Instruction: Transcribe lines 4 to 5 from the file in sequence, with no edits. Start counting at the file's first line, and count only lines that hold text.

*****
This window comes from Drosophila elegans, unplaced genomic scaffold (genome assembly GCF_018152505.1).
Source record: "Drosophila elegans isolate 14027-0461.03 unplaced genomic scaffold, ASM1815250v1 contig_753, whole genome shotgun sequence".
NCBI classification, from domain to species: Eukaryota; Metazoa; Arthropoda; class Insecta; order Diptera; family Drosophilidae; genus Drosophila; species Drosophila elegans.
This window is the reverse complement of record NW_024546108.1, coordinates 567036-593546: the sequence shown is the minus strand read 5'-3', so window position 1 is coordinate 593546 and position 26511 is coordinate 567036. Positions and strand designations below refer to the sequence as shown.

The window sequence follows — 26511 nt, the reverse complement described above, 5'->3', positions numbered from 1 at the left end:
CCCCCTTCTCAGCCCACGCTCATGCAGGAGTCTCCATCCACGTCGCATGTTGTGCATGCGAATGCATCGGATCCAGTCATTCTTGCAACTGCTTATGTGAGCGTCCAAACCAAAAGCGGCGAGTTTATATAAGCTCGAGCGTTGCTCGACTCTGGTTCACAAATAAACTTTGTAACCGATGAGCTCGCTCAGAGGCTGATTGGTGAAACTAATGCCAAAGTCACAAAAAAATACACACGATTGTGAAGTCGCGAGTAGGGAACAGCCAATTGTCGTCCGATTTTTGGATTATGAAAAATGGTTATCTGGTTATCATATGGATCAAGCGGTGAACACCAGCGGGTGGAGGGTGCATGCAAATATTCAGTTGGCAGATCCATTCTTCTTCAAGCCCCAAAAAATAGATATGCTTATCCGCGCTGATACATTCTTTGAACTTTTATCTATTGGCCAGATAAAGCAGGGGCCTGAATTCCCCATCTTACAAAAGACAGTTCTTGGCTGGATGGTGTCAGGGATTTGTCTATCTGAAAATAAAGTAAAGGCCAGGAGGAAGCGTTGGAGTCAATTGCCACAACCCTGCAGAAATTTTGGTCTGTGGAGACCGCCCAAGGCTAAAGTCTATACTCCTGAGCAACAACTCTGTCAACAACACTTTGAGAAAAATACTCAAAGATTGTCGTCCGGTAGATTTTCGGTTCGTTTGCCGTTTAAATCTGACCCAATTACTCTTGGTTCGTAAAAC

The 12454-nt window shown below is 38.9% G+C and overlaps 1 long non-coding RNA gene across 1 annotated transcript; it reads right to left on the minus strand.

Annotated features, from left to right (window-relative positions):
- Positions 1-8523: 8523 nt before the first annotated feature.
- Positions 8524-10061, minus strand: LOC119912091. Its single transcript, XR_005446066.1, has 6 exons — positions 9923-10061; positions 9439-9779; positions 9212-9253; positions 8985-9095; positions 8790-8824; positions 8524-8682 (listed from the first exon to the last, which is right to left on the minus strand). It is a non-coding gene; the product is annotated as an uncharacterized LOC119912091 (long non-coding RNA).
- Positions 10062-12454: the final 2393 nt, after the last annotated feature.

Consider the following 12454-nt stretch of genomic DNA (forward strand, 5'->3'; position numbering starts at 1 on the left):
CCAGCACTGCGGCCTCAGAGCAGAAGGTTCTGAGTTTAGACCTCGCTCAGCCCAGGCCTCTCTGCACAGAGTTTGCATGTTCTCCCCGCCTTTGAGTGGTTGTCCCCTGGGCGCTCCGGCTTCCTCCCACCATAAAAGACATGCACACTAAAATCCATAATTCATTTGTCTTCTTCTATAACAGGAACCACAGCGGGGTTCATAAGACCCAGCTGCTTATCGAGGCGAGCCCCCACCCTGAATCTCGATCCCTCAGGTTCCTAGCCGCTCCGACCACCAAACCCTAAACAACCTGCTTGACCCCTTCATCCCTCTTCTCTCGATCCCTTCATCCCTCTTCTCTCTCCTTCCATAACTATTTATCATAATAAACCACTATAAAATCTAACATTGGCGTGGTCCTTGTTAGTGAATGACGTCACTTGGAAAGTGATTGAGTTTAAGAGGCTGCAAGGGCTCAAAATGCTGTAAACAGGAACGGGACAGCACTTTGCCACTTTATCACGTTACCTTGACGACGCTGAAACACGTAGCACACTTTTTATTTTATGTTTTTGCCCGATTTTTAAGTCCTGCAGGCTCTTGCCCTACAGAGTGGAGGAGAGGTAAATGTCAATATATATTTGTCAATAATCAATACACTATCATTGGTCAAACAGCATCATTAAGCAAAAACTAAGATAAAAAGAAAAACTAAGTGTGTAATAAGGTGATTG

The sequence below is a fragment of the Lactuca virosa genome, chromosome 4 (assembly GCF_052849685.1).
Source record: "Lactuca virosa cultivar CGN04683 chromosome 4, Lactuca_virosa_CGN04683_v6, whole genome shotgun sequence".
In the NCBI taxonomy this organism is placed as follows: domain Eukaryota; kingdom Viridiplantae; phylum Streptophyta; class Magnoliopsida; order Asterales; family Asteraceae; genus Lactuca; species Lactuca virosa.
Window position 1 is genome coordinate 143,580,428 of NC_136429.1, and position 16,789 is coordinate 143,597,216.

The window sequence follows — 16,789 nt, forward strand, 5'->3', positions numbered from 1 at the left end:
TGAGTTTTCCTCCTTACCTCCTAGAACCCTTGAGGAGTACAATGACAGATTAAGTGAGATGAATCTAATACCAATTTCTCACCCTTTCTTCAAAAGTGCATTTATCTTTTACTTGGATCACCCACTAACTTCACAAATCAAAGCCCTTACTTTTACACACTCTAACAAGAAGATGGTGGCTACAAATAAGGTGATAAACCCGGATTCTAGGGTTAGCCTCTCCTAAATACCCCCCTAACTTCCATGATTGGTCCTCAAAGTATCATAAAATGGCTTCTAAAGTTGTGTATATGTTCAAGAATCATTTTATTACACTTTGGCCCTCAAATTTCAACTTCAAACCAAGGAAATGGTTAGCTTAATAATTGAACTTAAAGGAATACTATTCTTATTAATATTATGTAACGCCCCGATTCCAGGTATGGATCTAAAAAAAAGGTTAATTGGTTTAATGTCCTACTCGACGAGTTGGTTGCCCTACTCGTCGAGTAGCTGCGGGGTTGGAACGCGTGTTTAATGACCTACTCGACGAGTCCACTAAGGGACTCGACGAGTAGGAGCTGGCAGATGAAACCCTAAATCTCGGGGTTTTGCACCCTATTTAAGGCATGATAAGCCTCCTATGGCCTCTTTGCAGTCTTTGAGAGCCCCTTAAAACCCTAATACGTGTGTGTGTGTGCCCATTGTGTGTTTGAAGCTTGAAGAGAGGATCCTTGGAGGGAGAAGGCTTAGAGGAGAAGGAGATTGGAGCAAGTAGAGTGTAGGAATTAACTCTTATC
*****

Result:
This window is the reverse complement of record NW_024546108.1, coordinates 567036-593546: the sequence shown is the minus strand read 5'-3', so window position 1 is coordinate 593546 and position 26511 is coordinate 567036. Positions and strand designations below refer to the sequence as shown.

The window sequence follows — 26511 nt, the reverse complement described above, 5'->3', positions numbered from 1 at the left end: